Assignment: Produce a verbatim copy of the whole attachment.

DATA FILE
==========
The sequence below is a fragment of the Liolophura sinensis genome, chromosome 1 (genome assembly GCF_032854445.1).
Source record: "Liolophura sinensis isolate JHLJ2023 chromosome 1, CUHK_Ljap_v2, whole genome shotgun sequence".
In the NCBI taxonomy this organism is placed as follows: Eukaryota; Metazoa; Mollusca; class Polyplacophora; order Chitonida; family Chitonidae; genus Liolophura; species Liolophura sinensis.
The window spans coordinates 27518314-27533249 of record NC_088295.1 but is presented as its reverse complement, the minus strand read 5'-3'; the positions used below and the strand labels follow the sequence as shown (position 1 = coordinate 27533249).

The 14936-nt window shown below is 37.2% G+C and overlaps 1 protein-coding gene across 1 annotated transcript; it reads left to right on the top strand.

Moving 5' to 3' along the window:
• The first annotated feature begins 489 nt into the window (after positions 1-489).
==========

The sequence below is a fragment of the Liolophura sinensis genome, chromosome 1 (genome assembly GCF_032854445.1).
Source record: "Liolophura sinensis isolate JHLJ2023 chromosome 1, CUHK_Ljap_v2, whole genome shotgun sequence".
In the NCBI taxonomy this organism is placed as follows: Eukaryota; Metazoa; Mollusca; class Polyplacophora; order Chitonida; family Chitonidae; genus Liolophura; species Liolophura sinensis.
The window spans coordinates 27518314-27533249 of record NC_088295.1 but is presented as its reverse complement, the minus strand read 5'-3'; the positions used below and the strand labels follow the sequence as shown (position 1 = coordinate 27533249).

The 14936-nt window shown below is 37.2% G+C and overlaps 1 protein-coding gene across 1 annotated transcript; it reads left to right on the top strand.

Moving 5' to 3' along the window:
• The first annotated feature begins 489 nt into the window (after positions 1-489).